MWW: How do you process negative feedback from a reader? Does your reaction vary based on their relationship to you, whether they’re family, friends, colleagues, random strangers…

LH: I try to listen, to understand where they are coming from and what they are experiencing, whether that is on the page or on the stage. I remind myself that they are being honest and not intending to hurt (at least, in most cases they aren’t). And I try to give myself time to process. If someone asks me a question, I try to answer it. But if they make a comment, I do my best to resist immediately defending or explaining. Obviously something didn’t communicate. I need to decide if that was a fault of mine or not and if it is something I think should be changed .. and if those changes can be made in a way that doesn’t throw off something else. Of course, there are those whose opinions I trust more than others based on experience and past insight.·

MWW: What is a common misconception people have about playwriting?

LH: Very often a reviewer or other audience member will hold a playwright accountable for a choice made by the director, the designers, or the actors. There is also the assumption sometimes that a character is directly based on someone in the playwright’s life. That may be the case sometime. But, for me, my characters may incorporate elements of various people who have been in my life but that is never a one-to-one equation. My mind is like the Play-Doh Fun Factory, where a mess of colors go into the machine and, when the crank is turned, the colors and blended and mashed together and reshaped into something different than what went in.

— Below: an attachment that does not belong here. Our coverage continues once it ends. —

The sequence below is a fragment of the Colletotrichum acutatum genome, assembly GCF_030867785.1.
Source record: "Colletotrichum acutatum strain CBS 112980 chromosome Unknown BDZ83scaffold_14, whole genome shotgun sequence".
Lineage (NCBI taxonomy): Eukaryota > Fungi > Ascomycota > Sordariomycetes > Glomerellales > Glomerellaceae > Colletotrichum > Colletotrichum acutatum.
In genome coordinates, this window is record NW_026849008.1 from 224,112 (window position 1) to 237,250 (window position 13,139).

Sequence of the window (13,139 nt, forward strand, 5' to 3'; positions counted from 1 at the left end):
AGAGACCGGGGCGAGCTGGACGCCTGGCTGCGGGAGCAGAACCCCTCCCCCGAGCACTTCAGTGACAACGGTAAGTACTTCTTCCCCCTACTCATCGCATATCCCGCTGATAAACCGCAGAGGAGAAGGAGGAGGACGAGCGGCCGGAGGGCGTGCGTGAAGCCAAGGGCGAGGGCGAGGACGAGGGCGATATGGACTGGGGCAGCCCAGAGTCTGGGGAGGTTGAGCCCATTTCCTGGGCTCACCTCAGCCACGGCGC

MWW: Your turn! What question do you wish that someone would ask you about writing, but nobody has? Write it out and answer it!

LH: How do you decide when a piece is ready to be shared with others?

That varies. Sometimes, I have just a piece of a play and I need to hear it with actors. That happened recently and two wonderful actors shared their time and talent exploring the work for a few hours with me. But you all have to be clear on where the piece is in the process. Years ago I asked some actors — some friends and at least one I barely knew — to read a piece of mine that was a mess. I wasn’t clear with them on the developmental status of it — that I was taking a wild swing with it — and it ended up just being awkward and embarrassing. Since then, before a reading — casual or public — I ask myself what I am trying to get out of the reading. What am I looking for? I’ve been to readings by playwrights who seem to simply be looking for praise. That’s not terribly helpful to anyone and not a great use of anyone’s time.


Stay tuned! We’ve got more Q&As with our all-star faculty members.

They will help you write your story!

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Midwest Writers Workshop will award a limited number of scholarships for participation in the IN-PERSON conference. Apply Here.

We’re proud to present MWW50th Homecoming Day: Writing Matters, a FREE one-day writing event featuring workshops and panels with our alumni. Learn more and register here. 

MWW is dedicated to building a community where writers can network with others and grow.